Vrankrijk is the historical squat of Amsterdam, situated in the heart of the city. Founded in the late 80′s, it was a place for live music, dance parties but also a political home for people who were looking for orientation off the mainstream.
Now, after being closed for several years, the Vrankrijk has been re-discovered by a new generation: a mix of squatters and hipsters so don’t be scared of the snake, you are invited too!
I am lucky that the social enterprise JO Cadeau that I founded has its headquarters (and to be honest, only quarters) in this amazing building by Dutch architect Aldo van Eyck. It is an anti-squat arrangement; you pay very little and rent a space in a building that would otherwise be empty or occupied by squatters. It is great. It is in the city centre, in the old Jewish neighbourhood. The only disadvantage is that you can suddenly be ‘kicked out’ when the building is sold.
For lunch I love to go out to get some bread and nice Dutch cheeses that we eat all together (interns, freelancers and ourselves) in our office. When outside, I look at the cyclists. It is a diverse scenery at the Plantage Middenlaan. Check it out:
We are having some lucky sunny weather so far this fall. Two days in a row of lovely sun and blue skies. And more to come this week, right? Maybe I need to find some yellow pants to celebrate….
On a Saturday afternoon at StarBikes, I met up with Pete Jordan, author of In The City of Bikes, to talk about his book, Amsterdam, and of course, cycling. In The City of Bikes is a memoir-like historical fact book telling the story of Amsterdam’s cycling history and culture. It takes you back to the 1890s, through the Nazi occupation, and to the city still filled with bikes we know today.
How long have you been in Amsterdam?
I came to Amsterdam in 2002 to take a one-semester-long urban planning course. 11 years, 8 apartments, and 4 bikes later, I’m still here. I blame the bikes.
Your book is all about the history of cycling in Amsterdam. What’s your favorite bit of history?
I found the war years (WWII) incredibly interesting. Amsterdammers showed a massive amount of resistance to the Germans. And it was something everyone could do: lolly-gag on their bikes in front of an impatient, waiting, honking German car.
What was the inspiration behind the book?
I was enthralled by all the cyclists from day I arrived in Amsterdam and I started asking around for books about it. To my surprise, I found nothing. Cycling is so normal in this city that no one has bothered to write a book about the topic!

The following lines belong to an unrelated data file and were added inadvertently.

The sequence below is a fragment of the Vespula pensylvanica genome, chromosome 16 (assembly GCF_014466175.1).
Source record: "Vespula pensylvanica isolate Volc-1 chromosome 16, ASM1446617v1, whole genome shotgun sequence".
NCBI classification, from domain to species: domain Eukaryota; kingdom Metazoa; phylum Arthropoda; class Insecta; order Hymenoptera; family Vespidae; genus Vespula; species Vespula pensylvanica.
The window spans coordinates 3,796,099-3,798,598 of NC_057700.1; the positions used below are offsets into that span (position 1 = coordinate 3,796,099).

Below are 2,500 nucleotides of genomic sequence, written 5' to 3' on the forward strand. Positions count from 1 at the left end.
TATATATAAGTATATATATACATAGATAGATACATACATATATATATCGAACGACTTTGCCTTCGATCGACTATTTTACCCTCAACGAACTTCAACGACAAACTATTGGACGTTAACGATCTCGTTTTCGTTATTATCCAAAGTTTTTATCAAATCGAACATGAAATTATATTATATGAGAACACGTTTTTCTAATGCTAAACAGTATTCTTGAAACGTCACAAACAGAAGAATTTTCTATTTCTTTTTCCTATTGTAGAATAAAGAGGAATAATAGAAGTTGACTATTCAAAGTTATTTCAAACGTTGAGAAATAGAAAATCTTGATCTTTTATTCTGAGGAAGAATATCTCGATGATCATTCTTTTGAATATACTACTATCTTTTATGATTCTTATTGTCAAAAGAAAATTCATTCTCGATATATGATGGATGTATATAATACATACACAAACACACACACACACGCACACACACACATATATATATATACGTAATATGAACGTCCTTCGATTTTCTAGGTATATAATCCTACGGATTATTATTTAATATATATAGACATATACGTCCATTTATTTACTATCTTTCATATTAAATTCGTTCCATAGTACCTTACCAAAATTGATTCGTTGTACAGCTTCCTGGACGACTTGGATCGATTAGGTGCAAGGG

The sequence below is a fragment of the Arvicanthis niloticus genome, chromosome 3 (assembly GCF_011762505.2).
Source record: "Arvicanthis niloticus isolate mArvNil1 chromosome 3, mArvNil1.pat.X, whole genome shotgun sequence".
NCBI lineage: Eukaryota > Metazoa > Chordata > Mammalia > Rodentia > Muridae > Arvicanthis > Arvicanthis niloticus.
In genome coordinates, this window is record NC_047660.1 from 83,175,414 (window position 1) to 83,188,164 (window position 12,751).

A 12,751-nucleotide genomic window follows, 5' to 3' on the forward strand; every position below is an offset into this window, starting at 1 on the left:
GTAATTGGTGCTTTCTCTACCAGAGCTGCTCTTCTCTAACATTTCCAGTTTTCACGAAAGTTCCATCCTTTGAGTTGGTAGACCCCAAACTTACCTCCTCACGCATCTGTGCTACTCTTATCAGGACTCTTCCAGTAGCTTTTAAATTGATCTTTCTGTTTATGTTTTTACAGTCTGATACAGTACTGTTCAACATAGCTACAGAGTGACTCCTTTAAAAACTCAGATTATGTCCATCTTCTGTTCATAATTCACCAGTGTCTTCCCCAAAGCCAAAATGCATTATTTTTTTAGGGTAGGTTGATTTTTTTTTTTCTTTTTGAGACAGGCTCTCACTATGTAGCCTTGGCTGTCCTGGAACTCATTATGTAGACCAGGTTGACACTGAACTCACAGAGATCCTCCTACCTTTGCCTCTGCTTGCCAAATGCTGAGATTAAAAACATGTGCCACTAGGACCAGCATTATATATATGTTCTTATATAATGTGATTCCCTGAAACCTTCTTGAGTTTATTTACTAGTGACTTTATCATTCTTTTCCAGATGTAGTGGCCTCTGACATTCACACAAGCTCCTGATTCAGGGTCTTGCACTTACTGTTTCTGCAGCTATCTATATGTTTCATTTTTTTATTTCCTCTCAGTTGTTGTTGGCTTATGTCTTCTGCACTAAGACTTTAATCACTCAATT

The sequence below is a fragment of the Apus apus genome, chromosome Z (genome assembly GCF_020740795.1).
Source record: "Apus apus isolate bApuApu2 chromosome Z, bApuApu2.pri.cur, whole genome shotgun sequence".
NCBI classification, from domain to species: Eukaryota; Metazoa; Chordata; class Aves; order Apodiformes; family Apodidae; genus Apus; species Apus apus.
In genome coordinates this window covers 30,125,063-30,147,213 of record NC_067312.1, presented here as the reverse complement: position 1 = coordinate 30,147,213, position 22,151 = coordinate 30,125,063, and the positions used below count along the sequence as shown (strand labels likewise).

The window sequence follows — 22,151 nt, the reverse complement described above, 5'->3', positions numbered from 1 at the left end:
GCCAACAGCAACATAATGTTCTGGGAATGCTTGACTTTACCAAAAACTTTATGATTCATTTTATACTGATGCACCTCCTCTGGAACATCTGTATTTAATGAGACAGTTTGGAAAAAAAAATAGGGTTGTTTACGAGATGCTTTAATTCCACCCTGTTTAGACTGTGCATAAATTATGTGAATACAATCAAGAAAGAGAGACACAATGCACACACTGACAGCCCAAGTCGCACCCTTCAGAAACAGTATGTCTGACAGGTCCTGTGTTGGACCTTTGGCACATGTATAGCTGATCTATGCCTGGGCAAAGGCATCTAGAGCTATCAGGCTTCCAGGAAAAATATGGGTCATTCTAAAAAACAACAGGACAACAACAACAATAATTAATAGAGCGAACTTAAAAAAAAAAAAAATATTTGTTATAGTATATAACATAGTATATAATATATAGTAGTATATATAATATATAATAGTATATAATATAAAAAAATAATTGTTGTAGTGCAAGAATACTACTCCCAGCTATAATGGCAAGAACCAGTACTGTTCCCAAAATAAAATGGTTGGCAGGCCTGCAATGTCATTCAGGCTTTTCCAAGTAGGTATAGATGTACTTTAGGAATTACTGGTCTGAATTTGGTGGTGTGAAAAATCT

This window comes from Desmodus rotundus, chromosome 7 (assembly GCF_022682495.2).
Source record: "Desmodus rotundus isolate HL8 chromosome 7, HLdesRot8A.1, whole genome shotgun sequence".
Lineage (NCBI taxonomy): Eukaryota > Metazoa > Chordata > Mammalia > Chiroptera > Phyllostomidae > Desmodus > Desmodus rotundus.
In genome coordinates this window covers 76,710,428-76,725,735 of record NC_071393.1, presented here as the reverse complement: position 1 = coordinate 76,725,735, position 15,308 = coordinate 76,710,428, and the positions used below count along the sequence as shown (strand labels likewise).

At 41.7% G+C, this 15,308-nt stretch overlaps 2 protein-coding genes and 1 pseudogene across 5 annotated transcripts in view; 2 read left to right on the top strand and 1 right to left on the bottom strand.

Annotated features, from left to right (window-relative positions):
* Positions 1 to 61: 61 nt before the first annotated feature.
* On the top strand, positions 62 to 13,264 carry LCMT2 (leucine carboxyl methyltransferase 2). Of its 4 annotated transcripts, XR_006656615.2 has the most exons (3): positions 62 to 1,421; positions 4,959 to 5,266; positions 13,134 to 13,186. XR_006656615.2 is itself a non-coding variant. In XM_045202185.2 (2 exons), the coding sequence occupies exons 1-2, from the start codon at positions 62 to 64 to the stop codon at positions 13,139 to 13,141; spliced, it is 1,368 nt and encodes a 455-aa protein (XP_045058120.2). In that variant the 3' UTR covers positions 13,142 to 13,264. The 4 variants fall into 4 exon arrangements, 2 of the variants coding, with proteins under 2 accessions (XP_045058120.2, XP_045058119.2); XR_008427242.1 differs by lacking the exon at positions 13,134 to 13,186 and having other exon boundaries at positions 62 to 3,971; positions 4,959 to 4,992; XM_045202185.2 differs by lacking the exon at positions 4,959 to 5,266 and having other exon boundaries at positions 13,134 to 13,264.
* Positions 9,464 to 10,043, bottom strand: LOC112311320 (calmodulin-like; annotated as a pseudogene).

And the best or worst thing about cycling in Amsterdam?
I’m still amazing that it keeps growing! Look at the Haarlemmerstraat, the best street in Amsterdam. You’d think all the cyclists going every which way would cause complete chaos–but in fact, it works. My least favorite is tied between the tourists and scooters. Yesterday I saw 2 tourists collide in front of the Rijksmuseum. It’s comical, but also just dangerous.
Any other plans with the book? A sequel? A photo exhibit?
The Dutch version of the book, De Fietsrepubliek, has an excellent photo section unlike the English version. I’m planning to extend the gallery into a book on its own. Now the website is also up and running, and I also offer private tours based on the book. And I’m working on a guide book for cycling tourists that will be out next year.
What’s something that most people don’t know about you?
A while ago, I started collecting all these loose, often broken bike parts from all over the city. In no time at all, I had almost every piece I needed for a whole bike. I wanted to put all the pieces together, but then I realized: a bike made from broken parts is just a broken bike. So I threw them all away.
For more information about Pete Jordan, his tours, and In The City of Bikes, head to www.cityofbikes.com
Anyone up for short Dutch lesson? I already told you at the time what was an “Opa“. Now let’s talk about the “Oma”: it is the grandma. You may think I love old people, and I do. But I am not the one who invented the expression “Omafiets”. “Fiets” means bike in Dutch so “Omafiets” is a grandma bike. And trust me the Omafiets is the fancy old classic that most of people in Amsterdam are riding on.